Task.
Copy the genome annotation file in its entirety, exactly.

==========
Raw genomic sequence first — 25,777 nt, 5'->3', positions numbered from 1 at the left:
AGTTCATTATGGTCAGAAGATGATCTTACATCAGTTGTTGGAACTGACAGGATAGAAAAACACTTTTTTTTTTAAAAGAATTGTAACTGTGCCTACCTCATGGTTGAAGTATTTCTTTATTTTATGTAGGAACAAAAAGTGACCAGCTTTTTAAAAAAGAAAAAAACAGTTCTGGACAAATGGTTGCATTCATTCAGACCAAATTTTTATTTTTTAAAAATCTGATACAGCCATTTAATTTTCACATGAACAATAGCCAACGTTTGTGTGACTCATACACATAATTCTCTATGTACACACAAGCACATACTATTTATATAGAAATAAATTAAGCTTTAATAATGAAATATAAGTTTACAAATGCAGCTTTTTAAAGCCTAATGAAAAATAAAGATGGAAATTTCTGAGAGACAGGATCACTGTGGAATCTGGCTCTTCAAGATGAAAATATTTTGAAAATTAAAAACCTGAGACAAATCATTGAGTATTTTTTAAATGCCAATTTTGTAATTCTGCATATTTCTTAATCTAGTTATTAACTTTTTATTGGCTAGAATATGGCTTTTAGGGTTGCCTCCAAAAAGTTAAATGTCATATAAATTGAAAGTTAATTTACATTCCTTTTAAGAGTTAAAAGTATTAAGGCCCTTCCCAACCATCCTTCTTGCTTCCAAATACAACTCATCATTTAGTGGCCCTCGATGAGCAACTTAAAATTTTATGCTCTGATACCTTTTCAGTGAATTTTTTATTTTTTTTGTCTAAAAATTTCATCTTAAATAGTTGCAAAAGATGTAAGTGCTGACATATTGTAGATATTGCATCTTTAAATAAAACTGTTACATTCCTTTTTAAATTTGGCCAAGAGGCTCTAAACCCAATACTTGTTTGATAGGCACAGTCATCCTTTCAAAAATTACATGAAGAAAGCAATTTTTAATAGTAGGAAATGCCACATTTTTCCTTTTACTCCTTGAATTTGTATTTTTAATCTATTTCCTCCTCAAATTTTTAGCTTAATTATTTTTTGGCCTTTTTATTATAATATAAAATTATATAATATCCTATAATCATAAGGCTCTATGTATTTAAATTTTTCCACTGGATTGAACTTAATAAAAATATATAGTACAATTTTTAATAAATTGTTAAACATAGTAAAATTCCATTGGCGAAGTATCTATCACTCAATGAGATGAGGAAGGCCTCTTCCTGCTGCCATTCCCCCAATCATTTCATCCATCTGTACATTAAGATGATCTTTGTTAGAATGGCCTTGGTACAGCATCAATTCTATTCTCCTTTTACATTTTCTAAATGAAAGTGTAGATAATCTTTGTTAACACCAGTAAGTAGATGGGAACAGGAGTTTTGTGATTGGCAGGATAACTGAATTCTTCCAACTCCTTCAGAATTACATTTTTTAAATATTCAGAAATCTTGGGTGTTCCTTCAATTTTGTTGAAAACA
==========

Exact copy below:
Raw genomic sequence first — 25,777 nt, 5'->3', positions numbered from 1 at the left:
AGTTCATTATGGTCAGAAGATGATCTTACATCAGTTGTTGGAACTGACAGGATAGAAAAACACTTTTTTTTTTAAAAGAATTGTAACTGTGCCTACCTCATGGTTGAAGTATTTCTTTATTTTATGTAGGAACAAAAAGTGACCAGCTTTTTAAAAAAGAAAAAAACAGTTCTGGACAAATGGTTGCATTCATTCAGACCAAATTTTTATTTTTTAAAAATCTGATACAGCCATTTAATTTTCACATGAACAATAGCCAACGTTTGTGTGACTCATACACATAATTCTCTATGTACACACAAGCACATACTATTTATATAGAAATAAATTAAGCTTTAATAATGAAATATAAGTTTACAAATGCAGCTTTTTAAAGCCTAATGAAAAATAAAGATGGAAATTTCTGAGAGACAGGATCACTGTGGAATCTGGCTCTTCAAGATGAAAATATTTTGAAAATTAAAAACCTGAGACAAATCATTGAGTATTTTTTAAATGCCAATTTTGTAATTCTGCATATTTCTTAATCTAGTTATTAACTTTTTATTGGCTAGAATATGGCTTTTAGGGTTGCCTCCAAAAAGTTAAATGTCATATAAATTGAAAGTTAATTTACATTCCTTTTAAGAGTTAAAAGTATTAAGGCCCTTCCCAACCATCCTTCTTGCTTCCAAATACAACTCATCATTTAGTGGCCCTCGATGAGCAACTTAAAATTTTATGCTCTGATACCTTTTCAGTGAATTTTTTATTTTTTTTGTCTAAAAATTTCATCTTAAATAGTTGCAAAAGATGTAAGTGCTGACATATTGTAGATATTGCATCTTTAAATAAAACTGTTACATTCCTTTTTAAATTTGGCCAAGAGGCTCTAAACCCAATACTTGTTTGATAGGCACAGTCATCCTTTCAAAAATTACATGAAGAAAGCAATTTTTAATAGTAGGAAATGCCACATTTTTCCTTTTACTCCTTGAATTTGTATTTTTAATCTATTTCCTCCTCAAATTTTTAGCTTAATTATTTTTTGGCCTTTTTATTATAATATAAAATTATATAATATCCTATAATCATAAGGCTCTATGTATTTAAATTTTTCCACTGGATTGAACTTAATAAAAATATATAGTACAATTTTTAATAAATTGTTAAACATAGTAAAATTCCATTGGCGAAGTATCTATCACTCAATGAGATGAGGAAGGCCTCTTCCTGCTGCCATTCCCCCAATCATTTCATCCATCTGTACATTAAGATGATCTTTGTTAGAATGGCCTTGGTACAGCATCAATTCTATTCTCCTTTTACATTTTCTAAATGAAAGTGTAGATAATCTTTGTTAACACCAGTAAGTAGATGGGAACAGGAGTTTTGTGATTGGCAGGATAACTGAATTCTTCCAACTCCTTCAGAATTACATTTTTTAAATATTCAGAAATCTTGGGTGTTCCTTCAATTTTGTTGAAAACA